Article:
Alain Jocard / AFP - Getty Images, file
Communist-backed hard leftist Jean-Luc Melenchon, who polls showed at one stage challenging far-right candidate Marine Le Pen for third place, finished the weekend's elections in fourth with 11.1 percent of the vote.
LONDON – My daughter Juliette is thirty-something, a former executive assistant to a top CEO, a mother of two and expecting her third child. Her husband, Nader, is a designer and engineer of energy systems. They are upwardly mobile, and they are both French, living in Paris.
While they hardly see themselves as radicals, they did something Sunday that even surprised them: They voted for Jean-Luc Melenchon – the fiery former Trotskyist backed by the Communists – in the first round of the French presidential elections.
I wasn’t too surprised. Both Juliette and Nader are articulate, independent adults who, like many French people, often vote with their hearts in the first round of balloting, and then with their heads, or wallets, in the key run-off two weeks later.
But why Melenchon? Was this just a creative way to let off steam? A protest vote?
"Well, it’s true, we were probably voting with our hormones this time around," Juliette admitted. "But people are so fed up with [President Nicolas] Sarkozy, it wasn’t like our votes weren’t well thought out.’"
Kenzo Tribouillard / AFP - Getty Images
France's incumbent president and Union for a Popular Movement (UMP) candidate Nicolas Sarkozy shakes hands with supporters as he leaves his party's campaign headquarters in Paris after a political committee on Monday.
Waking up Monday morning, she and Nader were trying – much like the rest of the nation – to sort out their mixed feelings about what had happened.
Most of all, they said they were "shocked" by the record near-20 percent of the vote garnered by Marine Le Pen, the extreme-right National Front candidate who ran on a platform of cracking down on immigrants and beefing up France’s borders.
Nader, a French-Arab whose parents immigrated to France from Tunisia and Yemen in the 1960s, is only too aware of the tinderbox such a policy would set off within the French Muslim community.
At the same time, they were "pleased" that Socialist candidate Francois Hollande won the first round – with a modest 29 percent of the vote – and believe he’ll be the next French President. They were also surprised Sarkozy did so well – less than 2 percent behind Hollande – and that "the trickster" might still find a way to pull a rabbit out of his hat.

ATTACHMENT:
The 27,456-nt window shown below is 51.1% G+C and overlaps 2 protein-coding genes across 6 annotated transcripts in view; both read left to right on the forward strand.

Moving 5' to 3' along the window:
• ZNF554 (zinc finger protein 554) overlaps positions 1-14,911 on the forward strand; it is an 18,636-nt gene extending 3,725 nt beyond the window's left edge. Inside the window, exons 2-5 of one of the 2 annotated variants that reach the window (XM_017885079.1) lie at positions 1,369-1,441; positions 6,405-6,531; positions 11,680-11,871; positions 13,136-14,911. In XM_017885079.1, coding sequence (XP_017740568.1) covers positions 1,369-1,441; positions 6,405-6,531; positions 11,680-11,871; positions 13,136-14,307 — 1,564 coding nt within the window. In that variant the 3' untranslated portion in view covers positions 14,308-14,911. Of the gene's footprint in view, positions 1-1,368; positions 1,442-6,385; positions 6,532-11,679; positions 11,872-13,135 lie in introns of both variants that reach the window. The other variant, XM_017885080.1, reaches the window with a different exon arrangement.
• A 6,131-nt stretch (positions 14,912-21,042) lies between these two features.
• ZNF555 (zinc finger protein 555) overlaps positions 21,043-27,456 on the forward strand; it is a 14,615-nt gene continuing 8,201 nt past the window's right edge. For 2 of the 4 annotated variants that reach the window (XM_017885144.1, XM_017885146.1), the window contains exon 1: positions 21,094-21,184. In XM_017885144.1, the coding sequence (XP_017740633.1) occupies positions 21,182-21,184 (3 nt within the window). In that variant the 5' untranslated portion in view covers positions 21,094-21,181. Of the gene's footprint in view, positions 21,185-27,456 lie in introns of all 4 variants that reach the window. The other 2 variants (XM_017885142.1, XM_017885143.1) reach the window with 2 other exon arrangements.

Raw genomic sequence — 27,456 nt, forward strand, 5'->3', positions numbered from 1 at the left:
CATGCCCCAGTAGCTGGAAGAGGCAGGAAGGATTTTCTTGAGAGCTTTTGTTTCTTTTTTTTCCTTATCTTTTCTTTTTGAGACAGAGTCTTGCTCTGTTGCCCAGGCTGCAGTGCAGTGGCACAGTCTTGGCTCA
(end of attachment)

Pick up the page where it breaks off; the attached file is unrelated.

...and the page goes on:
Benoit Tessier / Reuters
Francois Hollande, Socialist Party candidate for the 2012 French presidential election, waves to supporters as he walks in the street during a campaign visit in Quimper on Monday.
His most likely rabbit is an appeal to Le Pen’s right-wing constituents. On Monday, Sarkozy was out stumping, wooing Le Pen voters with a pledge to get tough on immigration and security. The irony that Sarkozy’s relatives immigrated from Hungary and Greece during the chaos of the early 20th century seemed to be lost on no one except Sarkozy himself.
But Hollande’s political tap dance over the next two weeks may be even trickier than Sarkozy’s, as Hollande needs to win over not only French voters such as Juliette and Nader, who went for Melenchon in the first round, but also a significant number of "centrists," many of whom believe that Hollande is just window-dressing for France’s old diehard Communists.
In other words, Hollande will have to prove to the left that he’s strong enough to defy Germany’s Prime Minister Angela Merkel and the other Eurozone rulers with promises of stimulating the French economy, but not alienate his center with too much talk of tax and spend.
Impossible? That’s what Sarkozy’s camp – and many economists – are saying.
Certainly, the international financial markets are worried about the prospect of a Hollande presidency on Monday. The euro fell 1 percent, U.K. blue chips dropped 2 percent, while the Dow-Jones industrial average plummeted more than150 points at the starting bell and was down all day.
But there’s no great belief, even among his supporters, that Sarkozy can bring anything new to the table to solve France’s two key problems: stalled growth and high unemployment.
While he talks about austerity and reforms, he hasn’t had the courage to impose either on an electorate who still deeply believe that the French model of a government-subsidized "worker’s paradise" is the best on Earth, and mustn’t be tampered with.
So forget about the polls. The real campaign has just begun. This French presidential election – like so many before it – is now shaping up to be a photo finish between the Left and the Right, and whose voodoo can bridge the two sides.
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